Poor frequency discrimination is related to oral language disorder in children: a psychoacoustic study.
Mengler ED., Hogben JH., Michie P., Bishop DV.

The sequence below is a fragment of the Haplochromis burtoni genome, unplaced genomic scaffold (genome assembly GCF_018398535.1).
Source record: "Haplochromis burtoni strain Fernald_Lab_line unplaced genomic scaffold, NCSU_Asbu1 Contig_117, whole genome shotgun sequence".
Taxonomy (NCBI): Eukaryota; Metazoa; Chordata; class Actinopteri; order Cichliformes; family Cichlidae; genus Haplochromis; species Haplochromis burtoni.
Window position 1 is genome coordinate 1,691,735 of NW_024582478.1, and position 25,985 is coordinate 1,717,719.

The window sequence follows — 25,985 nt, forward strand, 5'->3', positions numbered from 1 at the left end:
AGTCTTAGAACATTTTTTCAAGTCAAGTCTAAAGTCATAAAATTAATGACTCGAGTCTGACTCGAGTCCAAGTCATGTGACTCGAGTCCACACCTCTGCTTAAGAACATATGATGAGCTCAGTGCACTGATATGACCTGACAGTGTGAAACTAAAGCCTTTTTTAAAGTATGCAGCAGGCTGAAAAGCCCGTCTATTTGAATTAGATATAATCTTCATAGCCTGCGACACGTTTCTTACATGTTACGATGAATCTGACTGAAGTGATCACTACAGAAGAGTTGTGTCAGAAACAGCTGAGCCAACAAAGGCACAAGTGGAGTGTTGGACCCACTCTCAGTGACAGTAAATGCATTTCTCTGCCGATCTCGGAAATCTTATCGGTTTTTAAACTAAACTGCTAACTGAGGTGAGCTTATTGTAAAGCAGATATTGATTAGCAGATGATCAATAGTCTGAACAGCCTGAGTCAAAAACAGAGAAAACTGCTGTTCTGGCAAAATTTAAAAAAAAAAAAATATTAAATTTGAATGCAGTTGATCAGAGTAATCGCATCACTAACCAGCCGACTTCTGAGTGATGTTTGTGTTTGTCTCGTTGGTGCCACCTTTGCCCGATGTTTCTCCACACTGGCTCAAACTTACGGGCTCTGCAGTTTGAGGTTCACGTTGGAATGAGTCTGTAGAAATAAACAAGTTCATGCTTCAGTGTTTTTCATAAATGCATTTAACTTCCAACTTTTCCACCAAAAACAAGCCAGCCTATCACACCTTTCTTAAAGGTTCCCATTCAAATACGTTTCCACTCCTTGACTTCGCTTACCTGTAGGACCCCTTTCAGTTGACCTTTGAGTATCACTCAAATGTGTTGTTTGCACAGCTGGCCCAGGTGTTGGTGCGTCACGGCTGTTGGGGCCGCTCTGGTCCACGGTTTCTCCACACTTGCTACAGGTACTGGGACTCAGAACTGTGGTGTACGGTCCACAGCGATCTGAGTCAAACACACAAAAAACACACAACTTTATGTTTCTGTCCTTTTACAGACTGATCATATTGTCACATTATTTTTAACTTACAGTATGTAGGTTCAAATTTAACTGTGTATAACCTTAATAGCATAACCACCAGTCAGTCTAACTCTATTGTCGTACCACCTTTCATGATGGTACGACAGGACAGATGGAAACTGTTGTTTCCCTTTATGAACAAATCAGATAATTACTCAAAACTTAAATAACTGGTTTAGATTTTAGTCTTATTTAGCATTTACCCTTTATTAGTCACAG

Some children have difficulty in perceiving differences between sounds, even though they have normal hearing sensitivity, and it has been suggested that such problems could lead to difficulties in language and literacy development. Poor ability to distinguish sounds on the basis of frequency (perceived as pitch) has been described in poor readers on a variety of auditory processing tasks. The aim of the present study was three-fold: to determine whether children with specific language impairment (SLI) have difficulty discriminating frequency, whether this deficit is specific to the frequency domain, or part of a more general auditory impairment, and whether it is linked to reading or oral language ability. The performance of a SLI group (N = 15) and a control group with normally developing oral language matched for age and intelligence (N = 18) was compared on a frequency discrimination task and a control task testing intensity discrimination. The children with SLI consistently demonstrated significantly poorer performance on the frequency discrimination task, but not on the intensity discrimination task. Frequency discrimination thresholds were not related to reading ability in either group. This study provides evidence for a basic auditory deficit in children with SLI, regardless of their reading ability.